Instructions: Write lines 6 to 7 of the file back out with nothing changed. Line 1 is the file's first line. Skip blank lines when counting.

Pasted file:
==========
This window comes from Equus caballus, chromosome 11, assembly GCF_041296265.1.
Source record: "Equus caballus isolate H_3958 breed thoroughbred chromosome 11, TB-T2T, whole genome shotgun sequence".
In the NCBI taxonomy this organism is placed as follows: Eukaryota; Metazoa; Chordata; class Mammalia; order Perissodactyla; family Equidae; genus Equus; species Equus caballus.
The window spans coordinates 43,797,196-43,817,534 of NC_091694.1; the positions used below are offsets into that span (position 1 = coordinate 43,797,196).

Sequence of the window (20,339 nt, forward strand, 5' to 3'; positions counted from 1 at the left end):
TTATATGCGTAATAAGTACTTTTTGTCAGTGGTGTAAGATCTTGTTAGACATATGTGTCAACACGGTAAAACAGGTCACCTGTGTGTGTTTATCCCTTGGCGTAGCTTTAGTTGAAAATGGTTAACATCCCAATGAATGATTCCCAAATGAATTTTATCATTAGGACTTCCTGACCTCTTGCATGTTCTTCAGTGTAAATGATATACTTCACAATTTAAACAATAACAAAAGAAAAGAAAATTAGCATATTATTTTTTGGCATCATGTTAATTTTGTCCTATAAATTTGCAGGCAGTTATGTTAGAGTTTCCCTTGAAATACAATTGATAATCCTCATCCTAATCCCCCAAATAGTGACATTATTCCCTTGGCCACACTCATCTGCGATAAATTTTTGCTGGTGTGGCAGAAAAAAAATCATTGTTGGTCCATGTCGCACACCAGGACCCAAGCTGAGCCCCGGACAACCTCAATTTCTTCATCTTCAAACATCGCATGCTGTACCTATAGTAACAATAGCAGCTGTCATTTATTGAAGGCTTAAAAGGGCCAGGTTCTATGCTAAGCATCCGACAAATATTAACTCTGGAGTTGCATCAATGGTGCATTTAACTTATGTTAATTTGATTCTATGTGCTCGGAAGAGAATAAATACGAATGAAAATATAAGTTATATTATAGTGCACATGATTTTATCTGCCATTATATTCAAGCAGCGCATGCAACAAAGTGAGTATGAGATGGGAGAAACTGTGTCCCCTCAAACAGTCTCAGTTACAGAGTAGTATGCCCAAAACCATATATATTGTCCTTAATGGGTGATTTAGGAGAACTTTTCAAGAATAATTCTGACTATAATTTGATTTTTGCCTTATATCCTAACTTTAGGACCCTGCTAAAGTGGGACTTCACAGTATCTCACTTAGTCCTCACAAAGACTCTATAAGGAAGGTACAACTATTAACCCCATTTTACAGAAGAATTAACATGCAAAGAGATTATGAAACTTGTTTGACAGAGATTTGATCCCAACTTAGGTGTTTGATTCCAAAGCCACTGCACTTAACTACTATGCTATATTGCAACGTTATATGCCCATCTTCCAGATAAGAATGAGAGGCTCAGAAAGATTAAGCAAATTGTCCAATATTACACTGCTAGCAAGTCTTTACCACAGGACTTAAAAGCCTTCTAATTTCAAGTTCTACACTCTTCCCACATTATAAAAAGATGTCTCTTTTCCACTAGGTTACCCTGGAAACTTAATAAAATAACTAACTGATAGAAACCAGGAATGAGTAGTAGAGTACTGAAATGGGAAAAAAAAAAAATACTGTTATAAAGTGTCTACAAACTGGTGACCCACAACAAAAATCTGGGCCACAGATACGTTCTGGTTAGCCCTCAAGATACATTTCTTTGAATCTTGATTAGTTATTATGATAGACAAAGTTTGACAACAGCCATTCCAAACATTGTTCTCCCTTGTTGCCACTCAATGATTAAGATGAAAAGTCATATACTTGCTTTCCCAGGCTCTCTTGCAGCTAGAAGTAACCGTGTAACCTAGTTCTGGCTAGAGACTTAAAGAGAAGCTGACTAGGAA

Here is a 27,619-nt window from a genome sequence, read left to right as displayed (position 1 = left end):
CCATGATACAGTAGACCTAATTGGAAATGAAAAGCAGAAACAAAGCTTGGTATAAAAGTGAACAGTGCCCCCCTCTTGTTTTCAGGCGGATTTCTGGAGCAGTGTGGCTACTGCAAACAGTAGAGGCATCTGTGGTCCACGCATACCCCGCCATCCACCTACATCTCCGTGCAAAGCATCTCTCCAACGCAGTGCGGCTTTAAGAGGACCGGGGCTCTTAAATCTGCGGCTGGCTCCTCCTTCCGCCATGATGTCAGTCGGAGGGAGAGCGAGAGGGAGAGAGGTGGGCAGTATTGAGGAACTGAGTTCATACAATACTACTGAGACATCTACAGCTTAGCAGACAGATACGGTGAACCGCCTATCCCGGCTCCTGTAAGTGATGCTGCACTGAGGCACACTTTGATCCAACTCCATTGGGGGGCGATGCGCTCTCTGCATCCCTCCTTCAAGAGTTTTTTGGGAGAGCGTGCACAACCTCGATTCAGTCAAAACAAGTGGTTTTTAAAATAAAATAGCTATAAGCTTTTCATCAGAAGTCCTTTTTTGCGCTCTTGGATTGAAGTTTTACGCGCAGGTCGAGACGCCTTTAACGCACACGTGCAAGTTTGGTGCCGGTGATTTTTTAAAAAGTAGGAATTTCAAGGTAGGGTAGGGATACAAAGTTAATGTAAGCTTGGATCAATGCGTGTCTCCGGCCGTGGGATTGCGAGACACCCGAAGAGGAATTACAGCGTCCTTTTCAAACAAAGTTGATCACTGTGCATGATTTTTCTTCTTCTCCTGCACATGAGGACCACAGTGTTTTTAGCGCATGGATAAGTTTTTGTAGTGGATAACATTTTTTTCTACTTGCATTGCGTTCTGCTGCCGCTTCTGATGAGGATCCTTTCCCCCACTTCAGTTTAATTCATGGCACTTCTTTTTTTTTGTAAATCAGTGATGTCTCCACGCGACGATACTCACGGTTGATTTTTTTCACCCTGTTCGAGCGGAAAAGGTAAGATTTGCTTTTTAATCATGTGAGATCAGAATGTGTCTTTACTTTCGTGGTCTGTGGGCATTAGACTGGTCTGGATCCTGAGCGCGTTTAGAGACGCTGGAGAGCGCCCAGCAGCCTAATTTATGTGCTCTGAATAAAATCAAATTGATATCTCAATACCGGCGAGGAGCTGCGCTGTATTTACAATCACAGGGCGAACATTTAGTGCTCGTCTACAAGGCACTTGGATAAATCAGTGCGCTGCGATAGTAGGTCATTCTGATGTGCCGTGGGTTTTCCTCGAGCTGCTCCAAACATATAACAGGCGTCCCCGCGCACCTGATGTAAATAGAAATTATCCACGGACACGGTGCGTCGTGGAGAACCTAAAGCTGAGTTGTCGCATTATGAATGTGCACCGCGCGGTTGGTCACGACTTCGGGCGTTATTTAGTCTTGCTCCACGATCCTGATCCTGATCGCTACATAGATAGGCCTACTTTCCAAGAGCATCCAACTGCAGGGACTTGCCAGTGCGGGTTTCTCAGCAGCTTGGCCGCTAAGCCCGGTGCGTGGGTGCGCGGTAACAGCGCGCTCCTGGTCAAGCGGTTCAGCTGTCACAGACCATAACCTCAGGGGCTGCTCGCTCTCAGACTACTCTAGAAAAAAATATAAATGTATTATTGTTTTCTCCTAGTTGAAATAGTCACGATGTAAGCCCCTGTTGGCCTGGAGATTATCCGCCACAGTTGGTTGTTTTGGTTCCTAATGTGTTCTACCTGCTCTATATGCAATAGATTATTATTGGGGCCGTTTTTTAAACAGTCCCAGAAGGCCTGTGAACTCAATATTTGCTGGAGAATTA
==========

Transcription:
TTATATGCGTAATAAGTACTTTTTGTCAGTGGTGTAAGATCTTGTTAGACATATGTGTCAACACGGTAAAACAGGTCACCTGTGTGTGTTTATCCCTTGGCGTAGCTTTAGTTGAAAATGGTTAACATCCCAATGAATGATTCCCAAATGAATTTTATCATTAGGACTTCCTGACCTCTTGCATGTTCTTCAGTGTAAATGATATACTTCACAATTTAAACAATAACAAAAGAAAAGAAAATTAGCATATTATTTTTTGGCATCATGTTAATTTTGTCCTATAAATTTGCAGGCAGTTATGTTAGAGTTTCCCTTGAAATACAATTGATAATCCTCATCCTAATCCCCCAAATAGTGACATTATTCCCTTGGCCACACTCATCTGCGATAAATTTTTGCTGGTGTGGCAGAAAAAAAATCATTGTTGGTCCATGTCGCACACCAGGACCCAAGCTGAGCCCCGGACAACCTCAATTTCTTCATCTTCAAACATCGCATGCTGTACCTATAGTAACAATAGCAGCTGTCATTTATTGAAGGCTTAAAAGGGCCAGGTTCTATGCTAAGCATCCGACAAATATTAACTCTGGAGTTGCATCAATGGTGCATTTAACTTATGTTAATTTGATTCTATGTGCTCGGAAGAGAATAAATACGAATGAAAATATAAGTTATATTATAGTGCACATGATTTTATCTGCCATTATATTCAAGCAGCGCATGCAACAAAGTGAGTATGAGATGGGAGAAACTGTGTCCCCTCAAACAGTCTCAGTTACAGAGTAGTATGCCCAAAACCATATATATTGTCCTTAATGGGTGATTTAGGAGAACTTTTCAAGAATAATTCTGACTATAATTTGATTTTTGCCTTATATCCTAACTTTAGGACCCTGCTAAAGTGGGACTTCACAGTATCTCACTTAGTCCTCACAAAGACTCTATAAGGAAGGTACAACTATTAACCCCATTTTACAGAAGAATTAACATGCAAAGAGATTATGAAACTTGTTTGACAGAGATTTGATCCCAACTTAGGTGTTTGATTCCAAAGCCACTGCACTTAACTACTATGCTATATTGCAACGTTATATGCCCATCTTCCAGATAAGAATGAGAGGCTCAGAAAGATTAAGCAAATTGTCCAATATTACACTGCTAGCAAGTCTTTACCACAGGACTTAAAAGCCTTCTAATTTCAAGTTCTACACTCTTCCCACATTATAAAAAGATGTCTCTTTTCCACTAGGTTACCCTGGAAACTTAATAAAATAACTAACTGATAGAAACCAGGAATGAGTAGTAGAGTACTGAAATGGGAAAAAAAAAAAATACTGTTATAAAGTGTCTACAAACTGGTGACCCACAACAAAAATCTGGGCCACAGATACGTTCTGGTTAGCCCTCAAGATACATTTCTTTGAATCTTGATTAGTTATTATGATAGACAAAGTTTGACAACAGCCATTCCAAACATTGTTCTCCCTTGTTGCCACTCAATGATTAAGATGAAAAGTCATATACTTGCTTTCCCAGGCTCTCTTGCAGCTAGAAGTAACCGTGTAACCTAGTTCTGGCTAGAGACTTAAAGAGAAGCTGACTAGGAA

Here is a 27,619-nt window from a genome sequence, read left to right as displayed (position 1 = left end):